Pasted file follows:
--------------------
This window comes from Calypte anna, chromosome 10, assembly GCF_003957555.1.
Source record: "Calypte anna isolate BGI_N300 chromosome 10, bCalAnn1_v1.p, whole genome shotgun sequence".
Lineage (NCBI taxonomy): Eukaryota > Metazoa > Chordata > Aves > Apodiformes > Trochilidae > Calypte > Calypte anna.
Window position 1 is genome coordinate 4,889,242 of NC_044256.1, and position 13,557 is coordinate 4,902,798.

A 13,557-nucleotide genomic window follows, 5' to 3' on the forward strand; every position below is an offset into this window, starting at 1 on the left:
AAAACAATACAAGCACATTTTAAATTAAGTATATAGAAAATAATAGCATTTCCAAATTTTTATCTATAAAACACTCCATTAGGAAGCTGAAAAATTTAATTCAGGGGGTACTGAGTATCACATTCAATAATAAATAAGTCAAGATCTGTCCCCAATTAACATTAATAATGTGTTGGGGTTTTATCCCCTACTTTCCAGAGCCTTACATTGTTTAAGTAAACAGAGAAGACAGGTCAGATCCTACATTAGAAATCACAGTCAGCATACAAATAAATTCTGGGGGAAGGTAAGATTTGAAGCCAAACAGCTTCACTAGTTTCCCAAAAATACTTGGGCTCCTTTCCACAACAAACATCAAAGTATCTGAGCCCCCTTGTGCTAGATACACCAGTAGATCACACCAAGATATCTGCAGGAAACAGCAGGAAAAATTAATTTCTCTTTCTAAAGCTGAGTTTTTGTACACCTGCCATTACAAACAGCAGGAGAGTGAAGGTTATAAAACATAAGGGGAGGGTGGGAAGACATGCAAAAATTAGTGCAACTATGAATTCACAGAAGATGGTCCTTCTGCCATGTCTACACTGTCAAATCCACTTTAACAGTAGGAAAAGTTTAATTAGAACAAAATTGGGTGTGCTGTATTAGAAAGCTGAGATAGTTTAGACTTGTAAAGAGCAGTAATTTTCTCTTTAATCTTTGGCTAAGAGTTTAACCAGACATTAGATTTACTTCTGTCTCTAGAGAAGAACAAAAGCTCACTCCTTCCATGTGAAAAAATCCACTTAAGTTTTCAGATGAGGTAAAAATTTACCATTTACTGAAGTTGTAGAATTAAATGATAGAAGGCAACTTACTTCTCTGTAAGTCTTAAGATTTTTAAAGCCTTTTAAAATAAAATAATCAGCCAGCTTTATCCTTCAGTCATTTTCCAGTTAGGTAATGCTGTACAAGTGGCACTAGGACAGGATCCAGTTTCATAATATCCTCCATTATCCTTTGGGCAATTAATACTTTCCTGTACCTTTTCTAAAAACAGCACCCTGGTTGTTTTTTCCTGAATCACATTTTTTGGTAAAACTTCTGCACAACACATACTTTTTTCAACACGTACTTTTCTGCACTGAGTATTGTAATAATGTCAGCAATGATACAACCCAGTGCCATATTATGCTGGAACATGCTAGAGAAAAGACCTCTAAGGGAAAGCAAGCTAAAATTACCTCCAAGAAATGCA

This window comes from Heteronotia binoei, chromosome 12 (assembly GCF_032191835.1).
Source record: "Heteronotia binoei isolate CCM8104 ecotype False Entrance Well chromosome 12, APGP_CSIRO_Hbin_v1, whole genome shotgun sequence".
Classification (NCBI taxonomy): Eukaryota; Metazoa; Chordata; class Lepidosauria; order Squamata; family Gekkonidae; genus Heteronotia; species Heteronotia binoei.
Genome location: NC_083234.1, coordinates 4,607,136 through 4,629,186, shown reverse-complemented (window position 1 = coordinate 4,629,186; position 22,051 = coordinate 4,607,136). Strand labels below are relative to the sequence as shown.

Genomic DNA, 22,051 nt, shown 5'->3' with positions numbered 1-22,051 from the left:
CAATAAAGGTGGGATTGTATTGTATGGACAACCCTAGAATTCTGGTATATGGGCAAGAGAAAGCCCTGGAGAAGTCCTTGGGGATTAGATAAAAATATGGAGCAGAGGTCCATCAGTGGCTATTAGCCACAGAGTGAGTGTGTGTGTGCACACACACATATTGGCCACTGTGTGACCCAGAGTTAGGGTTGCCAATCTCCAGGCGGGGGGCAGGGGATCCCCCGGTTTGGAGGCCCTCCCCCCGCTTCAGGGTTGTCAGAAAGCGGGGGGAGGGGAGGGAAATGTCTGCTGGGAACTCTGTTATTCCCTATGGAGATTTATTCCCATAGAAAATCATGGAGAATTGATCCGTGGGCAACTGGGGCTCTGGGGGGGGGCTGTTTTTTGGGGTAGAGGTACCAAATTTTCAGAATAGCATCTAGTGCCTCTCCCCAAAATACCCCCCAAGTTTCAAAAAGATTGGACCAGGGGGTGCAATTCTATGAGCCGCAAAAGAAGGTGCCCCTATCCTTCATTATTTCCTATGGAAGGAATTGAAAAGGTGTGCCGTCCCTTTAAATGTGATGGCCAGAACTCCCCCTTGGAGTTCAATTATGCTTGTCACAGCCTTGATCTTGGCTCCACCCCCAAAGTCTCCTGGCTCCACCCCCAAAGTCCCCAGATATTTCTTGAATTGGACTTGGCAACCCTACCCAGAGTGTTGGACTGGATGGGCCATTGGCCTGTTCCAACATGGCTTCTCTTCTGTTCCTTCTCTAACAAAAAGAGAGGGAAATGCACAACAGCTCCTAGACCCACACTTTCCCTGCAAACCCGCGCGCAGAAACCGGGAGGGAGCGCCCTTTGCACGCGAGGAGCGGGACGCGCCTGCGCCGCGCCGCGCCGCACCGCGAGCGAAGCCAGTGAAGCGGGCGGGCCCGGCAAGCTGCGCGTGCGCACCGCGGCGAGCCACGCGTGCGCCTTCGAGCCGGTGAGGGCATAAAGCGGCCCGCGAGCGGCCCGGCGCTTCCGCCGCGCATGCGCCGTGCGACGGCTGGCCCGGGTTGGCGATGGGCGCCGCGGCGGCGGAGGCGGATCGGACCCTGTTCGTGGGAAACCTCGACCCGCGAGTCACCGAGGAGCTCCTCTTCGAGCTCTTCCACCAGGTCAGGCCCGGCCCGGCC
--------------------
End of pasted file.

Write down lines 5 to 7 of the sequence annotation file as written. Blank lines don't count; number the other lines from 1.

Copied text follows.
A 13,557-nucleotide genomic window follows, 5' to 3' on the forward strand; every position below is an offset into this window, starting at 1 on the left:
AAAACAATACAAGCACATTTTAAATTAAGTATATAGAAAATAATAGCATTTCCAAATTTTTATCTATAAAACACTCCATTAGGAAGCTGAAAAATTTAATTCAGGGGGTACTGAGTATCACATTCAATAATAAATAAGTCAAGATCTGTCCCCAATTAACATTAATAATGTGTTGGGGTTTTATCCCCTACTTTCCAGAGCCTTACATTGTTTAAGTAAACAGAGAAGACAGGTCAGATCCTACATTAGAAATCACAGTCAGCATACAAATAAATTCTGGGGGAAGGTAAGATTTGAAGCCAAACAGCTTCACTAGTTTCCCAAAAATACTTGGGCTCCTTTCCACAACAAACATCAAAGTATCTGAGCCCCCTTGTGCTAGATACACCAGTAGATCACACCAAGATATCTGCAGGAAACAGCAGGAAAAATTAATTTCTCTTTCTAAAGCTGAGTTTTTGTACACCTGCCATTACAAACAGCAGGAGAGTGAAGGTTATAAAACATAAGGGGAGGGTGGGAAGACATGCAAAAATTAGTGCAACTATGAATTCACAGAAGATGGTCCTTCTGCCATGTCTACACTGTCAAATCCACTTTAACAGTAGGAAAAGTTTAATTAGAACAAAATTGGGTGTGCTGTATTAGAAAGCTGAGATAGTTTAGACTTGTAAAGAGCAGTAATTTTCTCTTTAATCTTTGGCTAAGAGTTTAACCAGACATTAGATTTACTTCTGTCTCTAGAGAAGAACAAAAGCTCACTCCTTCCATGTGAAAAAATCCACTTAAGTTTTCAGATGAGGTAAAAATTTACCATTTACTGAAGTTGTAGAATTAAATGATAGAAGGCAACTTACTTCTCTGTAAGTCTTAAGATTTTTAAAGCCTTTTAAAATAAAATAATCAGCCAGCTTTATCCTTCAGTCATTTTCCAGTTAGGTAATGCTGTACAAGTGGCACTAGGACAGGATCCAGTTTCATAATATCCTCCATTATCCTTTGGGCAATTAATACTTTCCTGTACCTTTTCTAAAAACAGCACCCTGGTTGTTTTTTCCTGAATCACATTTTTTGGTAAAACTTCTGCACAACACATACTTTTTTCAACACGTACTTTTCTGCACTGAGTATTGTAATAATGTCAGCAATGATACAACCCAGTGCCATATTATGCTGGAACATGCTAGAGAAAAGACCTCTAAGGGAAAGCAAGCTAAAATTACCTCCAAGAAATGCA

This window comes from Heteronotia binoei, chromosome 12 (assembly GCF_032191835.1).